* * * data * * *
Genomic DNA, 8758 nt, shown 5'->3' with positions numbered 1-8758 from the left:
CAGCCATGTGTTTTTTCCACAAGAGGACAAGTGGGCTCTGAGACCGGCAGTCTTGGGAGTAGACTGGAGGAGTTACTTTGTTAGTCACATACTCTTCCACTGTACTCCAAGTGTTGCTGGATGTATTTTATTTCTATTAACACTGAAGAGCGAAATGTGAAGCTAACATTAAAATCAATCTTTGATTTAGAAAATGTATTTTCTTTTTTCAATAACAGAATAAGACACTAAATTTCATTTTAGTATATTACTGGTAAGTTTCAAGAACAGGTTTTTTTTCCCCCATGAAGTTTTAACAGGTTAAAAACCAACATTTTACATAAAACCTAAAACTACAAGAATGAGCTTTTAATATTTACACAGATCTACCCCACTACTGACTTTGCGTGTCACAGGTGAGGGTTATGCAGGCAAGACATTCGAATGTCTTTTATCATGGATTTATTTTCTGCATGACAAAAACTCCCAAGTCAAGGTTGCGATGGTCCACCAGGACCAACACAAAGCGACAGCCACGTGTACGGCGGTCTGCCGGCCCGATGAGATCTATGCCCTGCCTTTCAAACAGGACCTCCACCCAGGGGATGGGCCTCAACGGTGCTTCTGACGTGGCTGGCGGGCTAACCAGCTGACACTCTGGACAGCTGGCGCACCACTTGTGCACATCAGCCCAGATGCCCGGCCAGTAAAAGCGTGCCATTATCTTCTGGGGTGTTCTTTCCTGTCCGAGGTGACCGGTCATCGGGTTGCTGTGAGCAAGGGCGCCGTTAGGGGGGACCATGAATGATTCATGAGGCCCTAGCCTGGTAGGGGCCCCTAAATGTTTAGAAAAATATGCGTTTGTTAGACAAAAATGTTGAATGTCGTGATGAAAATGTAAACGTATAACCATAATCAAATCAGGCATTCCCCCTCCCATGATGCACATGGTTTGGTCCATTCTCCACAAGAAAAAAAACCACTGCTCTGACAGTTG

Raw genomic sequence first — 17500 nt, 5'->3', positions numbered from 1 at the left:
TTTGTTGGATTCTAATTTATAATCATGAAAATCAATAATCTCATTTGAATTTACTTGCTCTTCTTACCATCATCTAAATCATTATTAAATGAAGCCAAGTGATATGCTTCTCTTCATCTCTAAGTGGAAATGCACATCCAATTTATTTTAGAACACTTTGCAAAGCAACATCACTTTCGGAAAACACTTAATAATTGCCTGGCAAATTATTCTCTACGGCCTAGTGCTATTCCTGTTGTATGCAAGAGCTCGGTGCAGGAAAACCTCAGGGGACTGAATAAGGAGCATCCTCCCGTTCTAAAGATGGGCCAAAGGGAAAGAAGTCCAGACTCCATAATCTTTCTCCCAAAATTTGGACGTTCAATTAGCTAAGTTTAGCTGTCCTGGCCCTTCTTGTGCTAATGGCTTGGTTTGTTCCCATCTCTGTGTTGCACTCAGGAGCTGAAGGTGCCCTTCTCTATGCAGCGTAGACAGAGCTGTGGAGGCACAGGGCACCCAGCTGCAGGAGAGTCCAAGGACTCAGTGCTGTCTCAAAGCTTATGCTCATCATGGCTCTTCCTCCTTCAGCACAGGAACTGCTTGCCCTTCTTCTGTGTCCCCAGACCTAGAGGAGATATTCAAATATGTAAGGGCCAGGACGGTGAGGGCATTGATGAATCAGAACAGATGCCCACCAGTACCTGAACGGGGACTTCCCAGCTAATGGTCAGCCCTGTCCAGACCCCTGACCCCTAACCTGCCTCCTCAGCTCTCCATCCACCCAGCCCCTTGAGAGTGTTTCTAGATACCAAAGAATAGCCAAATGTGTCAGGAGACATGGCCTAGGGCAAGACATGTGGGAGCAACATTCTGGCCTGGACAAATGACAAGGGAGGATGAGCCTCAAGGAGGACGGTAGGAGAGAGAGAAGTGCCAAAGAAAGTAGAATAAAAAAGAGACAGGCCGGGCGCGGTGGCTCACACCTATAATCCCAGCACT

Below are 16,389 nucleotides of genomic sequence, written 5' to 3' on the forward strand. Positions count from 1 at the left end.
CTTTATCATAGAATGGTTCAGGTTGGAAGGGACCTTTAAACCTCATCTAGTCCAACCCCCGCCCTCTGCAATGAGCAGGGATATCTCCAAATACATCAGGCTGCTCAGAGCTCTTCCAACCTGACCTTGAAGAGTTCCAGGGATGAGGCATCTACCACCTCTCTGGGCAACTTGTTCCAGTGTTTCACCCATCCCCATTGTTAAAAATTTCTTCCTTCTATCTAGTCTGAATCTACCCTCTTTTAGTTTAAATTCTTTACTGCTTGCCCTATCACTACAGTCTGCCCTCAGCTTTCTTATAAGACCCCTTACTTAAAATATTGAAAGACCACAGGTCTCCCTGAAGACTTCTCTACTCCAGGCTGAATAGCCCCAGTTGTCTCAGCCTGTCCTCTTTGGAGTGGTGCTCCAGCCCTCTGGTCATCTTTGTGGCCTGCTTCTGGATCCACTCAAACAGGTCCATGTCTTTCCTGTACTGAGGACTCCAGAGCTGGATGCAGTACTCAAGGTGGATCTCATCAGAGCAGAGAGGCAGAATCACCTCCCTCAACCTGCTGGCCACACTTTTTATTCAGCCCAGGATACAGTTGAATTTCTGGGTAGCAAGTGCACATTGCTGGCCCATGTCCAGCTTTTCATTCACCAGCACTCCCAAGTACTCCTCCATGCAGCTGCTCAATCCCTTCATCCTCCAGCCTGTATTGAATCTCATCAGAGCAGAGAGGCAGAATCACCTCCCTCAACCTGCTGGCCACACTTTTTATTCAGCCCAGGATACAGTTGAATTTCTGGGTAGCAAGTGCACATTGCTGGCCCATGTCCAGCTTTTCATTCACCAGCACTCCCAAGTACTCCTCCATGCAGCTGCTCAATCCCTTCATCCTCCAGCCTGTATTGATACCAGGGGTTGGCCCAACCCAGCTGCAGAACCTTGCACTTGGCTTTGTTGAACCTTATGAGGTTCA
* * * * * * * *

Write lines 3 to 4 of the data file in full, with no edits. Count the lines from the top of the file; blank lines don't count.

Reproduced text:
Raw genomic sequence first — 17500 nt, 5'->3', positions numbered from 1 at the left:
TTTGTTGGATTCTAATTTATAATCATGAAAATCAATAATCTCATTTGAATTTACTTGCTCTTCTTACCATCATCTAAATCATTATTAAATGAAGCCAAGTGATATGCTTCTCTTCATCTCTAAGTGGAAATGCACATCCAATTTATTTTAGAACACTTTGCAAAGCAACATCACTTTCGGAAAACACTTAATAATTGCCTGGCAAATTATTCTCTACGGCCTAGTGCTATTCCTGTTGTATGCAAGAGCTCGGTGCAGGAAAACCTCAGGGGACTGAATAAGGAGCATCCTCCCGTTCTAAAGATGGGCCAAAGGGAAAGAAGTCCAGACTCCATAATCTTTCTCCCAAAATTTGGACGTTCAATTAGCTAAGTTTAGCTGTCCTGGCCCTTCTTGTGCTAATGGCTTGGTTTGTTCCCATCTCTGTGTTGCACTCAGGAGCTGAAGGTGCCCTTCTCTATGCAGCGTAGACAGAGCTGTGGAGGCACAGGGCACCCAGCTGCAGGAGAGTCCAAGGACTCAGTGCTGTCTCAAAGCTTATGCTCATCATGGCTCTTCCTCCTTCAGCACAGGAACTGCTTGCCCTTCTTCTGTGTCCCCAGACCTAGAGGAGATATTCAAATATGTAAGGGCCAGGACGGTGAGGGCATTGATGAATCAGAACAGATGCCCACCAGTACCTGAACGGGGACTTCCCAGCTAATGGTCAGCCCTGTCCAGACCCCTGACCCCTAACCTGCCTCCTCAGCTCTCCATCCACCCAGCCCCTTGAGAGTGTTTCTAGATACCAAAGAATAGCCAAATGTGTCAGGAGACATGGCCTAGGGCAAGACATGTGGGAGCAACATTCTGGCCTGGACAAATGACAAGGGAGGATGAGCCTCAAGGAGGACGGTAGGAGAGAGAGAAGTGCCAAAGAAAGTAGAATAAAAAAGAGACAGGCCGGGCGCGGTGGCTCACACCTATAATCCCAGCACT